95 SCRA 85; Toribio v. Bidin, et. al., G.R. No. L-37960, February 28, 1980, 96 SCRA 361; Gumaua v. Espino, G.R. No. L-
36188 - 37586 February 29, 1980, 96 SCRA 402), the Court dismissed the petition for being moot and academic. In
the case of F. C. Fisher v. Yangco Steamship Co., March 31, 1915, the Court held:

It is unnecessary, however to indulge in academic discussion of a moot question. xxx

xxx The action would have been dismissed at any time on a showing of the facts as they were . The question left for
the court was a moot one. Its Resolution would have been useless. Its judgment would have been impossible of
execution xxx.

However, in the case of University of San Agustin, Inc., et al. vs. Court of Appeals, et al., the court resolved the case,
ruling that even if a case were moot and academic, a statement of the governing principle is appropriate in the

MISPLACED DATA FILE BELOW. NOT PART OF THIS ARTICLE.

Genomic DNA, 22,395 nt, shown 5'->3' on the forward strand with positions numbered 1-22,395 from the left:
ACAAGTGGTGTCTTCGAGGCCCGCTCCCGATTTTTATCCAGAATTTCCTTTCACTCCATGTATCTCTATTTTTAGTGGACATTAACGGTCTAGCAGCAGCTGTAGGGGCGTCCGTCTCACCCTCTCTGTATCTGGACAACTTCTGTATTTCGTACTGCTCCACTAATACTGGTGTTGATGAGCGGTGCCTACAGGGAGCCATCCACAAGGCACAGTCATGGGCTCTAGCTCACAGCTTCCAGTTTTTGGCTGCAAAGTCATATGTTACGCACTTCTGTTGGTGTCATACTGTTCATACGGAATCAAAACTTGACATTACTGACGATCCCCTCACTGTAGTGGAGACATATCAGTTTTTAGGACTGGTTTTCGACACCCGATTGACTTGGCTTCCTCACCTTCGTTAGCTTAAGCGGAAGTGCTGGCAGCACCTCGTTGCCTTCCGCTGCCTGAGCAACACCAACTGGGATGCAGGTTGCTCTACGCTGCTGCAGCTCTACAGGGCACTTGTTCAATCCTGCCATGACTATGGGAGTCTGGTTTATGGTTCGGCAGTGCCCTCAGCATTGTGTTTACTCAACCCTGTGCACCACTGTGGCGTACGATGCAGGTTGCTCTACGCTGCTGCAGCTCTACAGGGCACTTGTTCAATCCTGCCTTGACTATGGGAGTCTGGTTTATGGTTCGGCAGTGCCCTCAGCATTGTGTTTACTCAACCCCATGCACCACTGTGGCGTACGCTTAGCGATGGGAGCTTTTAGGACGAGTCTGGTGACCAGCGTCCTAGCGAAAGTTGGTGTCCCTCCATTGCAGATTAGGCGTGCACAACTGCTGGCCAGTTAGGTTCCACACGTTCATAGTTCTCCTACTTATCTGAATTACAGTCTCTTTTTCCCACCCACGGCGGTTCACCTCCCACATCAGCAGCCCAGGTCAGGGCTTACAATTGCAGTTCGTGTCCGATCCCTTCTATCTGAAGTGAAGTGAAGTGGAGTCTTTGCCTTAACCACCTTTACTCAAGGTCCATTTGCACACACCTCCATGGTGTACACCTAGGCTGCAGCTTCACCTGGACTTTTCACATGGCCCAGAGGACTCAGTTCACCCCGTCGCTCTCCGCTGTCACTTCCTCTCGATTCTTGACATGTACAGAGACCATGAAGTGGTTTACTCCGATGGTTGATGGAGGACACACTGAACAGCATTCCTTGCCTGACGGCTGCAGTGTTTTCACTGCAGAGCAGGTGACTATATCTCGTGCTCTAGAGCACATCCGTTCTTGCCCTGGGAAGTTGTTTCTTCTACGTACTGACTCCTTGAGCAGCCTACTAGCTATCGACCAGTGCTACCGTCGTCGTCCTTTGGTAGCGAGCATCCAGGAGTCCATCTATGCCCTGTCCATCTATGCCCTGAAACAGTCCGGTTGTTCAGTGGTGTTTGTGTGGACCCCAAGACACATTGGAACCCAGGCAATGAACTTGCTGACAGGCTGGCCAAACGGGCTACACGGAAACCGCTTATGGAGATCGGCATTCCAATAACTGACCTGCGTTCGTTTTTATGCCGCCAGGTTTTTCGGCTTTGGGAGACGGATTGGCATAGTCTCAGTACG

resolution of dismissal for the guidance not only of the parties but of others similarly situated. xxx[10]

In Atlas Lithographic Services, Inc. v. Laguesma, 205 SCRA 12, [1992] decided by the Third Division with J. Gutierrez,
Jr., as ponente and JJ. Feliciano, Bidin, Romero and now Chief Justice Davide, Jr., as members it was ratiocinated:

xxx xxx xxx

Thus, if the intent of the law is to avoid a situation where supervisors would merge with the rank-and-file or where
the supervisors labor organization would represent conflicting interests, then a local supervisors union should not
be allowed to affiliate with the national federation of union of rank-and-file employees where that federation